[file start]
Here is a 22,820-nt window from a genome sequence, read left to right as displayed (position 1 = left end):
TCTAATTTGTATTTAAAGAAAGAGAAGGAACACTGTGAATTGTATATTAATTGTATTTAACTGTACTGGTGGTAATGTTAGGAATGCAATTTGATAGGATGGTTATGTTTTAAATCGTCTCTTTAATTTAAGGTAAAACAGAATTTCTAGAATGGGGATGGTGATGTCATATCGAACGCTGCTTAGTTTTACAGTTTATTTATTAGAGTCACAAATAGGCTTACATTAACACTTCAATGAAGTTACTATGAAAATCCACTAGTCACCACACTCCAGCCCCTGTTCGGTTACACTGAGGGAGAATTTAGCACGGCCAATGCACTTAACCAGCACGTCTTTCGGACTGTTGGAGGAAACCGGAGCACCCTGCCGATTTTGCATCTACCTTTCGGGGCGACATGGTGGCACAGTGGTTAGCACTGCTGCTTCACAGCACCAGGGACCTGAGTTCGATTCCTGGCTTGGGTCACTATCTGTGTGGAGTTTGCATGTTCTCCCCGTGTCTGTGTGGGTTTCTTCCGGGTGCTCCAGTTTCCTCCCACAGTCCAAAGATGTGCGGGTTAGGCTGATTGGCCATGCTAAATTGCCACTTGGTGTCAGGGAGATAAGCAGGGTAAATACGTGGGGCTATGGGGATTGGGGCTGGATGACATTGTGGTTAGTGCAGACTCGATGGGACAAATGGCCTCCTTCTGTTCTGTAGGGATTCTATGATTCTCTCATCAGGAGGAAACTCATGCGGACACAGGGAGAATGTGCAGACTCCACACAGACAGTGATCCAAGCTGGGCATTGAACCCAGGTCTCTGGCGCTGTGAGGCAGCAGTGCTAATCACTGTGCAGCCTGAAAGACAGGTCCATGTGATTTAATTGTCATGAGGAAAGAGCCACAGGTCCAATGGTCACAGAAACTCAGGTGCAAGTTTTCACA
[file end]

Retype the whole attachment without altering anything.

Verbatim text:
Here is a 22,820-nt window from a genome sequence, read left to right as displayed (position 1 = left end):
TCTAATTTGTATTTAAAGAAAGAGAAGGAACACTGTGAATTGTATATTAATTGTATTTAACTGTACTGGTGGTAATGTTAGGAATGCAATTTGATAGGATGGTTATGTTTTAAATCGTCTCTTTAATTTAAGGTAAAACAGAATTTCTAGAATGGGGATGGTGATGTCATATCGAACGCTGCTTAGTTTTACAGTTTATTTATTAGAGTCACAAATAGGCTTACATTAACACTTCAATGAAGTTACTATGAAAATCCACTAGTCACCACACTCCAGCCCCTGTTCGGTTACACTGAGGGAGAATTTAGCACGGCCAATGCACTTAACCAGCACGTCTTTCGGACTGTTGGAGGAAACCGGAGCACCCTGCCGATTTTGCATCTACCTTTCGGGGCGACATGGTGGCACAGTGGTTAGCACTGCTGCTTCACAGCACCAGGGACCTGAGTTCGATTCCTGGCTTGGGTCACTATCTGTGTGGAGTTTGCATGTTCTCCCCGTGTCTGTGTGGGTTTCTTCCGGGTGCTCCAGTTTCCTCCCACAGTCCAAAGATGTGCGGGTTAGGCTGATTGGCCATGCTAAATTGCCACTTGGTGTCAGGGAGATAAGCAGGGTAAATACGTGGGGCTATGGGGATTGGGGCTGGATGACATTGTGGTTAGTGCAGACTCGATGGGACAAATGGCCTCCTTCTGTTCTGTAGGGATTCTATGATTCTCTCATCAGGAGGAAACTCATGCGGACACAGGGAGAATGTGCAGACTCCACACAGACAGTGATCCAAGCTGGGCATTGAACCCAGGTCTCTGGCGCTGTGAGGCAGCAGTGCTAATCACTGTGCAGCCTGAAAGACAGGTCCATGTGATTTAATTGTCATGAGGAAAGAGCCACAGGTCCAATGGTCACAGAAACTCAGGTGCAAGTTTTCACA